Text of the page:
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Seattle landlord on why Sawant’s rent control push will hurt small owners

(Unsplash/Brandon Griggs)

Seattle City Councilmember Kshama Sawant is back with an idea she’s long been pushing: rent control. If it is ever enacted, every Seattle landlord, big or small, will be subject to it.

Sawant unveiled her plan recently at a committee meeting that somewhat turned into a press conference. Her proposal limits rent increases to the rate of inflation. Of course, Washington state law states you actually can’t go ahead with rent control, but that’s not stopping her from moving forward anyway.

Seattle landlord Marylin Yim owns a triplex where she occupies one of the units and rents out the other two, and joined the Jason Rantz Show on KTTH to discuss the dangers of rent control.

“We’re small landlords. We live in a triplex with our family and rent out the other two units, and that was basically a solution so that we could be able to live in the city with our family and raise our children here,” she said. “We couldn’t otherwise qualify for a single family home loan on our own. So having two rental units helps us to be able to qualify for a mortgage, but it also helps us to pay the mortgage.”

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“But it only helps. There are other costs of home ownership and of being a landlord that factor in here, and rent control, even at 2 or 3 percent of inflation just doesn’t cover that cost at all. So I’m really concerned that we won’t be able to keep up maintenance on our house to the level that we think it’s appropriate for our family and for our tenants living there, and that we may have to consider getting out of it as a long-term thing.”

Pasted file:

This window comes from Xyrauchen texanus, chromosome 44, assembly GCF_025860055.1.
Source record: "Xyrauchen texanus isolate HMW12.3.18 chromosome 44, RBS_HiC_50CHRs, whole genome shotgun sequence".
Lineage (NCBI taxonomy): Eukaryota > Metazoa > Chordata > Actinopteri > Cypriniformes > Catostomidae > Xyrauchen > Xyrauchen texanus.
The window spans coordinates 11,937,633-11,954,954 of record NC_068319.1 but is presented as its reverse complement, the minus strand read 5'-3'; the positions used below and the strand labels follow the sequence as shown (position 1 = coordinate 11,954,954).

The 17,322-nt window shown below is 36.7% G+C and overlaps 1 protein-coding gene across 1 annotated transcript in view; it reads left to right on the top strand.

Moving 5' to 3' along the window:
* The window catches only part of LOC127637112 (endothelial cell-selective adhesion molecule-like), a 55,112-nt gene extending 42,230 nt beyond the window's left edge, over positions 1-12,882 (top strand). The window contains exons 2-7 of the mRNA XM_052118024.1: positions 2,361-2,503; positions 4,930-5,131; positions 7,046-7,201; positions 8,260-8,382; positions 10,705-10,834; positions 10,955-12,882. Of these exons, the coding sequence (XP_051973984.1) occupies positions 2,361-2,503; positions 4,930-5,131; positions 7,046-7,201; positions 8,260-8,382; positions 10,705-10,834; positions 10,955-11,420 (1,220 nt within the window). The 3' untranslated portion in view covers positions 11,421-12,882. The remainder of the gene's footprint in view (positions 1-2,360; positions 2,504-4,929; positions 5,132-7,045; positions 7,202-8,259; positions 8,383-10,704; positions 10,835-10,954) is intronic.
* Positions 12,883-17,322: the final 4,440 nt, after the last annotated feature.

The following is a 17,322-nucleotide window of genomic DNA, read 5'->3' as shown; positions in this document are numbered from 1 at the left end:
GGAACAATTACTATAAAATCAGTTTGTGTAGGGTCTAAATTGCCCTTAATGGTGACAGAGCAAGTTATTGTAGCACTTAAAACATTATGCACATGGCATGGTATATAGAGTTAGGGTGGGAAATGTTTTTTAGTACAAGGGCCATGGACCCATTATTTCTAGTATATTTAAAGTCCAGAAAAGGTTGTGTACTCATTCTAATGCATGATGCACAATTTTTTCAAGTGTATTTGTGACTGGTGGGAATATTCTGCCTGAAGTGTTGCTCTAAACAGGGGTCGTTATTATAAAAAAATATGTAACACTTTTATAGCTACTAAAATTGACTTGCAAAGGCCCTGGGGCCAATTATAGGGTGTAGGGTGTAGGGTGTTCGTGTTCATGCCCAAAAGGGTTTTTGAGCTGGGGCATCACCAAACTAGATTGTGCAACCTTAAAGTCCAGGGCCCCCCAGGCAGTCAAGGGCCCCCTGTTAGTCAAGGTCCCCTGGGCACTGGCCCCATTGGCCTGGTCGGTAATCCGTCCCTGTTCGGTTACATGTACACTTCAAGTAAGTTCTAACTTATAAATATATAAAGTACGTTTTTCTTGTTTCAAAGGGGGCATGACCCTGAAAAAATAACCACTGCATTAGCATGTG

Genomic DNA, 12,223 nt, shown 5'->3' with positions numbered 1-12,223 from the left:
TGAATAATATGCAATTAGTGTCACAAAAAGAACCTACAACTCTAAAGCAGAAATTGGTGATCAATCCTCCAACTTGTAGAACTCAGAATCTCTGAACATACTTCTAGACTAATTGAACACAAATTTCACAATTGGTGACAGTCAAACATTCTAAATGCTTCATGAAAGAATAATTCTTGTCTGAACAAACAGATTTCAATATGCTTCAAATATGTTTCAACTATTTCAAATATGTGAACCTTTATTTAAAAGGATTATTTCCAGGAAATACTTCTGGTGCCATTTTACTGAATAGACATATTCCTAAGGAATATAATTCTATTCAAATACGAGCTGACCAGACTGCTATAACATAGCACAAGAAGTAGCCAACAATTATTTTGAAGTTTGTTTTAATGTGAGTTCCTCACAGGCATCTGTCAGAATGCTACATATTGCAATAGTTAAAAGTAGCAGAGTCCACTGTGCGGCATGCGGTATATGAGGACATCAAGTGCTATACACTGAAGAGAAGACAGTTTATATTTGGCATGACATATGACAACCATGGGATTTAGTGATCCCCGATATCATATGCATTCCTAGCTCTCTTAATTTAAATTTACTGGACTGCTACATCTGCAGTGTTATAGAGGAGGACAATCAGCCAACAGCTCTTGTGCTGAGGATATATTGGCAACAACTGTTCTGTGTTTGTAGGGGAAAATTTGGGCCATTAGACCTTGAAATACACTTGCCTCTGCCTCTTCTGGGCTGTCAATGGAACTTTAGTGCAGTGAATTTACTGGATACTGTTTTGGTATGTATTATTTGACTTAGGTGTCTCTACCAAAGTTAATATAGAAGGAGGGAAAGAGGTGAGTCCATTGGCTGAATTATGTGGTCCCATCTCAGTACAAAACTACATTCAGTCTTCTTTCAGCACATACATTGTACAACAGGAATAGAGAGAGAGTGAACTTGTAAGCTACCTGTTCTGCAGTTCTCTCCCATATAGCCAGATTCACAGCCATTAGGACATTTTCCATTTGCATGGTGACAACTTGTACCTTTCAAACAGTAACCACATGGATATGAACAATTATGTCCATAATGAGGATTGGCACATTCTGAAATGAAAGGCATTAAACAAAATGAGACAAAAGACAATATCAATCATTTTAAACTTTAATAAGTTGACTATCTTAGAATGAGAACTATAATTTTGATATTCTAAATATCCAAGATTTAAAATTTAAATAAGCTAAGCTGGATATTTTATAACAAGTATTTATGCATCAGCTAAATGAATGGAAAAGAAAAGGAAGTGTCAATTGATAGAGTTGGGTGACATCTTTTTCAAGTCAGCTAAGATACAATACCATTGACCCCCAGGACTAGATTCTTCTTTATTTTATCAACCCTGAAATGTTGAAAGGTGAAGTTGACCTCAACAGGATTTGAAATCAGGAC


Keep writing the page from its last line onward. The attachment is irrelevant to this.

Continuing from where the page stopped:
“It will impact our ability to maintain, but also impact the housing supply in the city, when right now we’re in a housing crisis and an affordability crisis.”

A recent University of Washington study on Seattle rental housing found that 40 percent of landlords have sold or are planning to sell their properties as a result of the new rental rules. For Yim, the portrayal by Sawant of landlords as greedy people who only raise the rent for nefarious reasons misses the mark entirely, and doesn’t take into account the costs and context of what landlords, especially the small ones, have to deal with as well.

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“We’re providing housing that is good quality, it’s affordable, and we are very close to our tenants. We treat our tenants as our neighbors, because they live in the same place that we live and where we actually have a relationship with them. So no, there’s nothing cold hearted about this at all,” she said.

Yim says that many costs go into being a landlord, including regular maintenance, repairs, rising utilities costs, complying with constantly changing building codes, and rising taxes, among plenty others.

“In fact, we’ve been there when our tenants had a short-term crisis. So because we don’t have a rent-controlled situation, we have some freedom and some flexibility to say, ‘Okay, we’ll bend or flex on here because we know who you are, we like you, we think you’re working hard on this, and we’re willing to help you out this time.”

Listen to the Jason Rantz Show weekday afternoons from 3-6 p.m. on KTTH 770 AM (or HD Radio 97.3 FM HD-Channel 3). Subscribe to the podcast here.

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